4. Finally, there’s a tool that courts use called the Lemon Test. This test, based on Lemon v. Kurtzman, has three prongs to determine if a government action is constitutional, and while it’s not perfect this test gives us a place to begin when we’re evaluating the circumstances:

The government’s action MUST

 (1) have a legitimate secular purpose

(2) not have the primary effect of either advancing or inhibiting religion, and 

(3) not result in an excessive entanglement of government and religion.

Now, if, as you say, that even though I wore the uniform to protect your religious right but that I don’t have my own right to be free from YOUR personal beliefs, then everything I believe this country to stand for is a lie, and I’m prepared to help the Satanic Temple fund and erect their memorial to veterans at the Monument public cemetery. 

Renee L. Reif

Veteran, Fountain, CO

P.S. Did you know that the VA has a list of nearly 100 belief symbols that veterans can choose from for their head stones when they die? I’ve attached the list to this email.  

Response from MRFF Board Member John Compere
Your condemning communication is morally misdirected. It would be more appropriately addressed to those adults who, intentionally or ignorantly, failed to advise the innocent young Eagle Scout that his project as presented could not be placed on government owned & maintained property as government endorsed (which it was initially) because that is illegal & violates the United States Constitution, American law & Department of Defense regulatory directives.
Please be advised that no one has shamed or picked on the young Eagle Scout. The real reprehensible conduct is the shameful use of this minor by adults in an attempt to violate our laws & unlawfully proselytize a version of religion as government supported which has been unconstitutional since ratification of the 1st Amendment in 1791.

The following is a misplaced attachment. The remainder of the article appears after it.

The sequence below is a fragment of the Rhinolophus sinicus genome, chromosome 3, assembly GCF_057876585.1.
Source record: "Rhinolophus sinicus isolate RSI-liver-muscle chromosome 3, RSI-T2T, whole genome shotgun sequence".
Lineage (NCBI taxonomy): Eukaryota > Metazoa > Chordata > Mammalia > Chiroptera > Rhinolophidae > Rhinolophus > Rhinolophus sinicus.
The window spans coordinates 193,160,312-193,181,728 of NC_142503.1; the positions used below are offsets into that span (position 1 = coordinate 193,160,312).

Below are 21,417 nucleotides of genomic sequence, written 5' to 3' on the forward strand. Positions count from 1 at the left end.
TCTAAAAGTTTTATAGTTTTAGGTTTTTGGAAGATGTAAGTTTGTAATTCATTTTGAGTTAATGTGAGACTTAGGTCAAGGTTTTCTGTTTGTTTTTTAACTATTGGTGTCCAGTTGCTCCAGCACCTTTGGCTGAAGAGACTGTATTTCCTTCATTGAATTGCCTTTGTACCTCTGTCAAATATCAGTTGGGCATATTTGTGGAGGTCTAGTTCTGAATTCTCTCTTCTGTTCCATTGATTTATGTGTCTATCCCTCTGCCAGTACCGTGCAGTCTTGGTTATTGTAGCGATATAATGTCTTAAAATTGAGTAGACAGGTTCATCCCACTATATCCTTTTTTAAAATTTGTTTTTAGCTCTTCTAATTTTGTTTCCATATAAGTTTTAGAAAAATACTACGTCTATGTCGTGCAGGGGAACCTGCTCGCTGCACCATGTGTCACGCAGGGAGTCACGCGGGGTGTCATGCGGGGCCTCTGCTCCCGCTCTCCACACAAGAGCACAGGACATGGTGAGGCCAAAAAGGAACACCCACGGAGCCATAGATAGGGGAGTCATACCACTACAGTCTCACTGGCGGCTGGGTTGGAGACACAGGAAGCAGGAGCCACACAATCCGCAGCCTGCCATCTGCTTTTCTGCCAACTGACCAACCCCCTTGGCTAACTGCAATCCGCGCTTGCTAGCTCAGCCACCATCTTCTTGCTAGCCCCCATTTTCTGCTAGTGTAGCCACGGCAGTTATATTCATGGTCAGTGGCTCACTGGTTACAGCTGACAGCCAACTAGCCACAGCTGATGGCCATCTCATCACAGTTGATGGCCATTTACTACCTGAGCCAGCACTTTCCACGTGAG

Most Sincerely,
Brigadier General John Compere, US Army (Retired)
Disabled American Veteran (Vietnam Era)
Board Member, Military Religious Freedom Foundation (composed of over 80% Christians)

Andy, Andy, Andy … You need to reread what I wrote.
You are assuming that just because a veteran was NOT a person of faith, as if you knew, that the deceased veteran would be insulted because someone prayed for him or her. That is also assuming that any person at the point of death doesn’t reach out to God.
Have a good day.
(name withheld)

Response from MRFF Supporter Andy Meyer
(name withheld),
I am not assuming- you are.  I believe in the US Constitution.  Do you?  To me this is not just about the deceased… How about their family, their spouses, their children.  As a Christian, and Eagle Scout, I wish everyone believed.. but they don’t.   It is not right to force either intentional or unintentional any religion.   Right is right and wrong is wrong…..  Dead or alive and thats facts!
“But seek ye first the kingdom of God,and His righteousness; and all these things shall be added unto you.” Matt 6:33

So every one doesn’t believe. So what???
You assume that the families of the deceased veterans would be upset because a Christian Eagle Scout, using private money, created a monument to honor their loved ones.